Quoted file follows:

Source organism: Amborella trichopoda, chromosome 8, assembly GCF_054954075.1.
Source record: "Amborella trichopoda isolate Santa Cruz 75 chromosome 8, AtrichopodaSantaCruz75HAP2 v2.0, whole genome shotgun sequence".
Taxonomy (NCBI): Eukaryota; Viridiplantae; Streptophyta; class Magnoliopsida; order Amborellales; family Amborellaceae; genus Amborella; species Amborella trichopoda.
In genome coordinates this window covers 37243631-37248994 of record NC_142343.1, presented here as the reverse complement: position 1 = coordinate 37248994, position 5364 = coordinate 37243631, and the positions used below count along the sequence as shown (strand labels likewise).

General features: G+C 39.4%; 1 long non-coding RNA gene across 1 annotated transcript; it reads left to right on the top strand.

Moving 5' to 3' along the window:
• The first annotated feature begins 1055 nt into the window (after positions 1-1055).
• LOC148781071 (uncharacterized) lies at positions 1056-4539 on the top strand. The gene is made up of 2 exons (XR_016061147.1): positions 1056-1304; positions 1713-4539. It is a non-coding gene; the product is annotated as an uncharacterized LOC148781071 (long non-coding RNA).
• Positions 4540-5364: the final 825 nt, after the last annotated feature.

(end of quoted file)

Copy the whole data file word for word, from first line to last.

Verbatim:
Source organism: Amborella trichopoda, chromosome 8, assembly GCF_054954075.1.
Source record: "Amborella trichopoda isolate Santa Cruz 75 chromosome 8, AtrichopodaSantaCruz75HAP2 v2.0, whole genome shotgun sequence".
Taxonomy (NCBI): Eukaryota; Viridiplantae; Streptophyta; class Magnoliopsida; order Amborellales; family Amborellaceae; genus Amborella; species Amborella trichopoda.
In genome coordinates this window covers 37243631-37248994 of record NC_142343.1, presented here as the reverse complement: position 1 = coordinate 37248994, position 5364 = coordinate 37243631, and the positions used below count along the sequence as shown (strand labels likewise).

General features: G+C 39.4%; 1 long non-coding RNA gene across 1 annotated transcript; it reads left to right on the top strand.

Moving 5' to 3' along the window:
• The first annotated feature begins 1055 nt into the window (after positions 1-1055).
• LOC148781071 (uncharacterized) lies at positions 1056-4539 on the top strand. The gene is made up of 2 exons (XR_016061147.1): positions 1056-1304; positions 1713-4539. It is a non-coding gene; the product is annotated as an uncharacterized LOC148781071 (long non-coding RNA).
• Positions 4540-5364: the final 825 nt, after the last annotated feature.